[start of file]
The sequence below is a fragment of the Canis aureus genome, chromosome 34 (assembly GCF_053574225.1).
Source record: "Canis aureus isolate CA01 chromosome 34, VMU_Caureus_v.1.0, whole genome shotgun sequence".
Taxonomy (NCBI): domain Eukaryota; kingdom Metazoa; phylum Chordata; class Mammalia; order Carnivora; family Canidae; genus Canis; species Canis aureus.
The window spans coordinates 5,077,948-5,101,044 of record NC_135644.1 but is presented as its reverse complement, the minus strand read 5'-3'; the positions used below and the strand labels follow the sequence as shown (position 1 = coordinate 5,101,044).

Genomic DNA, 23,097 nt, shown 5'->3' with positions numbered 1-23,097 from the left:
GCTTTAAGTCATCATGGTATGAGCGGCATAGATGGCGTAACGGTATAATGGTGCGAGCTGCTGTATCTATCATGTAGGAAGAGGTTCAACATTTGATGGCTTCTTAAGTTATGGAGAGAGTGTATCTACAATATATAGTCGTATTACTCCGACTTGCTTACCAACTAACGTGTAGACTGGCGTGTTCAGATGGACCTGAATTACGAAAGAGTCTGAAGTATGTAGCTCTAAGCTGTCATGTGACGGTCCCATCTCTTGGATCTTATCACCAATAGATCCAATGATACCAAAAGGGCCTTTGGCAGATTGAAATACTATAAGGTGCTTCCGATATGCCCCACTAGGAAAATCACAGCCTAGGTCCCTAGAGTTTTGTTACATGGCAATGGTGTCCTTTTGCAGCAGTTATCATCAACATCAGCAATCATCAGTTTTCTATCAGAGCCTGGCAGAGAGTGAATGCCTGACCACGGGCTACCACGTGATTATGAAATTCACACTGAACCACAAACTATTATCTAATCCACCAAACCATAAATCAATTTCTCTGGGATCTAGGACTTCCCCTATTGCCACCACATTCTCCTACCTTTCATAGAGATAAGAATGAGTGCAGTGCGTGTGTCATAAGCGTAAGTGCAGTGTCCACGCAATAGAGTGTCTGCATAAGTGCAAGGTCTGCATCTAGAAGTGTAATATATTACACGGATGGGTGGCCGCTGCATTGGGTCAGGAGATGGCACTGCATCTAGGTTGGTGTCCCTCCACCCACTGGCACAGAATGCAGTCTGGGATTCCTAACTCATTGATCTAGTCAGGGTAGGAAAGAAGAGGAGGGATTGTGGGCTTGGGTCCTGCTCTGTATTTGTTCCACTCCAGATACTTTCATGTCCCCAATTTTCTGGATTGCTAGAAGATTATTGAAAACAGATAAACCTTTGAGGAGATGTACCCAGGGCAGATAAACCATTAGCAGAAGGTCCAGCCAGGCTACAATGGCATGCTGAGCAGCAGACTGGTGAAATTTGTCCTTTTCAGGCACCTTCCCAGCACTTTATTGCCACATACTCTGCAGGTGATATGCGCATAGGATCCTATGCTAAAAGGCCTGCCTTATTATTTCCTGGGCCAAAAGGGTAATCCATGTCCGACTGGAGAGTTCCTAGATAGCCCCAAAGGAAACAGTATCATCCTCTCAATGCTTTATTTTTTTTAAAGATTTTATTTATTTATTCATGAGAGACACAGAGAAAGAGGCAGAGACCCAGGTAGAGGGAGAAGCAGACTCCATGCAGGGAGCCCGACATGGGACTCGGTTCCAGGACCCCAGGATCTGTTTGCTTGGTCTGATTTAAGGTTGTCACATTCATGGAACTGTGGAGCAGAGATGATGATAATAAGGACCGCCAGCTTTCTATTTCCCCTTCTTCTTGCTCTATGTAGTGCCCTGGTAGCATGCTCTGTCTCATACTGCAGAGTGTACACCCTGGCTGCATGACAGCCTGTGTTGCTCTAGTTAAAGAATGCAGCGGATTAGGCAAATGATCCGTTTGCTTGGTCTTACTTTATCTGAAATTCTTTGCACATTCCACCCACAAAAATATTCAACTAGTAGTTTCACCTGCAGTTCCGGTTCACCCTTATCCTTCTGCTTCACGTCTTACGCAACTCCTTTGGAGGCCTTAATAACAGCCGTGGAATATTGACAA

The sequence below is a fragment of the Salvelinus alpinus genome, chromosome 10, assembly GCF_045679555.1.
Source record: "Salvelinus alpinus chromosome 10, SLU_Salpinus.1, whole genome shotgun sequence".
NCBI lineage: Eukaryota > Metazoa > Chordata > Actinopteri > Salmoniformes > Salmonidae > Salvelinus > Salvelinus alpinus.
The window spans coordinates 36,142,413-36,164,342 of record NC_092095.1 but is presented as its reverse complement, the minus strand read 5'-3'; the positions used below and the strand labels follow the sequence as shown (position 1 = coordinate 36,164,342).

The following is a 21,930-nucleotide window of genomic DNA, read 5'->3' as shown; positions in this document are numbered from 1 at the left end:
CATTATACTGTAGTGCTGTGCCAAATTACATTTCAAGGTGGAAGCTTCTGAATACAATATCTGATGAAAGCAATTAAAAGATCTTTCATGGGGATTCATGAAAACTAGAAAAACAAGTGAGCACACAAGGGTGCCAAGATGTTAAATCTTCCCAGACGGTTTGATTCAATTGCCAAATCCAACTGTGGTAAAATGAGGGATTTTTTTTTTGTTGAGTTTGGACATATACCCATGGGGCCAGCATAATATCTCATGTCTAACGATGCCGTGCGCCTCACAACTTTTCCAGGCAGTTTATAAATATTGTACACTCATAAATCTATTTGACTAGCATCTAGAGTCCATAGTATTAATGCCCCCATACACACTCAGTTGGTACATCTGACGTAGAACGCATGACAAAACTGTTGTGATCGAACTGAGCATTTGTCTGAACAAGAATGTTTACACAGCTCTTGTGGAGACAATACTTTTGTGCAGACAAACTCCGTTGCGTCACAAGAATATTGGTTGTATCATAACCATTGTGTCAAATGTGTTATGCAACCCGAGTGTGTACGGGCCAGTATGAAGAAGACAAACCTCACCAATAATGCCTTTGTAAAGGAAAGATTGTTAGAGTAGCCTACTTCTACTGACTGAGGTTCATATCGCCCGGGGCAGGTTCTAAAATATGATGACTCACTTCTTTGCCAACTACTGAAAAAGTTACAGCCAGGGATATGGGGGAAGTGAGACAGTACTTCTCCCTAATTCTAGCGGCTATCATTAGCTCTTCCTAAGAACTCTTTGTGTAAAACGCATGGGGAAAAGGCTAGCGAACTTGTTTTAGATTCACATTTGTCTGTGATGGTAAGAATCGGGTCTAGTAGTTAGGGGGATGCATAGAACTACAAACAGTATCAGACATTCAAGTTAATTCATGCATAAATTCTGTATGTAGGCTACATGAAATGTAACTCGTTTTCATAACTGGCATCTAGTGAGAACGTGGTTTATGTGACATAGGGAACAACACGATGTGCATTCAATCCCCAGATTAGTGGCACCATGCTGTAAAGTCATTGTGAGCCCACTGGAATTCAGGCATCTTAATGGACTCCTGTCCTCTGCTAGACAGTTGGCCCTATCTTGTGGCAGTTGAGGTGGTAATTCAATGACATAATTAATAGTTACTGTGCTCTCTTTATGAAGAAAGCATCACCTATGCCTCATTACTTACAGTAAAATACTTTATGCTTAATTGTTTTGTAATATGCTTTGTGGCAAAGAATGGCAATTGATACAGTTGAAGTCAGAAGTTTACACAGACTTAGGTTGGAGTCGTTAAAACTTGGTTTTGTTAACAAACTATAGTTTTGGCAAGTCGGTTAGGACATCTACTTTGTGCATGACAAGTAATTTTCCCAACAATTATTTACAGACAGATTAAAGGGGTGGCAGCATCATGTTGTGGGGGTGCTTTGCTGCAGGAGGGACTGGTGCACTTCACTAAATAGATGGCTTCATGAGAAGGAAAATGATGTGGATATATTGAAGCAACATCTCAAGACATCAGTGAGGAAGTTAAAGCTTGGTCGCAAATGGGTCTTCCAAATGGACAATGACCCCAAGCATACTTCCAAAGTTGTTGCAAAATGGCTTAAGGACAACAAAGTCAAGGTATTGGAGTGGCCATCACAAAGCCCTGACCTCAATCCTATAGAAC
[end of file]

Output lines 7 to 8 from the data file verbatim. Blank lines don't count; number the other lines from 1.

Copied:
The sequence below is a fragment of the Salvelinus alpinus genome, chromosome 10, assembly GCF_045679555.1.
Source record: "Salvelinus alpinus chromosome 10, SLU_Salpinus.1, whole genome shotgun sequence".